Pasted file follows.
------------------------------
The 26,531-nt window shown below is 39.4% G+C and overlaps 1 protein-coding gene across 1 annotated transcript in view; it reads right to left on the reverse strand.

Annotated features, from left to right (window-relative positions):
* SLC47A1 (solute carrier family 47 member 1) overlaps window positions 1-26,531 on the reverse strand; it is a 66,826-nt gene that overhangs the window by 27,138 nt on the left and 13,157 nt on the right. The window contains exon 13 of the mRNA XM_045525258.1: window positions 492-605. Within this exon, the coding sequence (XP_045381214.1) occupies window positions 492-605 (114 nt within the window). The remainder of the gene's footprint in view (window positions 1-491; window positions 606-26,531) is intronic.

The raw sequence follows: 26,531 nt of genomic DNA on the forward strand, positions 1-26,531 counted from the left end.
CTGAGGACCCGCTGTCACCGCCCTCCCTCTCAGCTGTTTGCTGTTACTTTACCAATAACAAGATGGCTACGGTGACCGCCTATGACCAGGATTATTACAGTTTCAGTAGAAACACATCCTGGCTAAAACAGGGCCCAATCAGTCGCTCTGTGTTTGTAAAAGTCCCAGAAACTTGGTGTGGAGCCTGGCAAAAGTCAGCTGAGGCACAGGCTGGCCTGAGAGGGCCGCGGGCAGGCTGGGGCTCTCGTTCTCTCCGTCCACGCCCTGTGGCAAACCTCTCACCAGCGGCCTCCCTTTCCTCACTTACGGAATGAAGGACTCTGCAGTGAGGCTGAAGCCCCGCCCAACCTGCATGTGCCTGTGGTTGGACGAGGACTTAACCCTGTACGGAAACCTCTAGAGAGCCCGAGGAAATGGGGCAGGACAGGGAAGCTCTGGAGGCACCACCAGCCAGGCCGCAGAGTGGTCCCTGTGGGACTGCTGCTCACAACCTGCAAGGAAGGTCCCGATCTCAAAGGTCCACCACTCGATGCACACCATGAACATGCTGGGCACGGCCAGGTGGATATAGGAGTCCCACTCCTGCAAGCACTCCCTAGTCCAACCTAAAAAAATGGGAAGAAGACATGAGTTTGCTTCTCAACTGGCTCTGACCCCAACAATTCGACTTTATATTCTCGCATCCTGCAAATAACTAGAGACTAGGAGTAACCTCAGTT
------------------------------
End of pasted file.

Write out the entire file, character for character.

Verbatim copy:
The 26,531-nt window shown below is 39.4% G+C and overlaps 1 protein-coding gene across 1 annotated transcript in view; it reads right to left on the reverse strand.

Annotated features, from left to right (window-relative positions):
* SLC47A1 (solute carrier family 47 member 1) overlaps window positions 1-26,531 on the reverse strand; it is a 66,826-nt gene that overhangs the window by 27,138 nt on the left and 13,157 nt on the right. The window contains exon 13 of the mRNA XM_045525258.1: window positions 492-605. Within this exon, the coding sequence (XP_045381214.1) occupies window positions 492-605 (114 nt within the window). The remainder of the gene's footprint in view (window positions 1-491; window positions 606-26,531) is intronic.

The raw sequence follows: 26,531 nt of genomic DNA on the forward strand, positions 1-26,531 counted from the left end.
CTGAGGACCCGCTGTCACCGCCCTCCCTCTCAGCTGTTTGCTGTTACTTTACCAATAACAAGATGGCTACGGTGACCGCCTATGACCAGGATTATTACAGTTTCAGTAGAAACACATCCTGGCTAAAACAGGGCCCAATCAGTCGCTCTGTGTTTGTAAAAGTCCCAGAAACTTGGTGTGGAGCCTGGCAAAAGTCAGCTGAGGCACAGGCTGGCCTGAGAGGGCCGCGGGCAGGCTGGGGCTCTCGTTCTCTCCGTCCACGCCCTGTGGCAAACCTCTCACCAGCGGCCTCCCTTTCCTCACTTACGGAATGAAGGACTCTGCAGTGAGGCTGAAGCCCCGCCCAACCTGCATGTGCCTGTGGTTGGACGAGGACTTAACCCTGTACGGAAACCTCTAGAGAGCCCGAGGAAATGGGGCAGGACAGGGAAGCTCTGGAGGCACCACCAGCCAGGCCGCAGAGTGGTCCCTGTGGGACTGCTGCTCACAACCTGCAAGGAAGGTCCCGATCTCAAAGGTCCACCACTCGATGCACACCATGAACATGCTGGGCACGGCCAGGTGGATATAGGAGTCCCACTCCTGCAAGCACTCCCTAGTCCAACCTAAAAAAATGGGAAGAAGACATGAGTTTGCTTCTCAACTGGCTCTGACCCCAACAATTCGACTTTATATTCTCGCATCCTGCAAATAACTAGAGACTAGGAGTAACCTCAGTT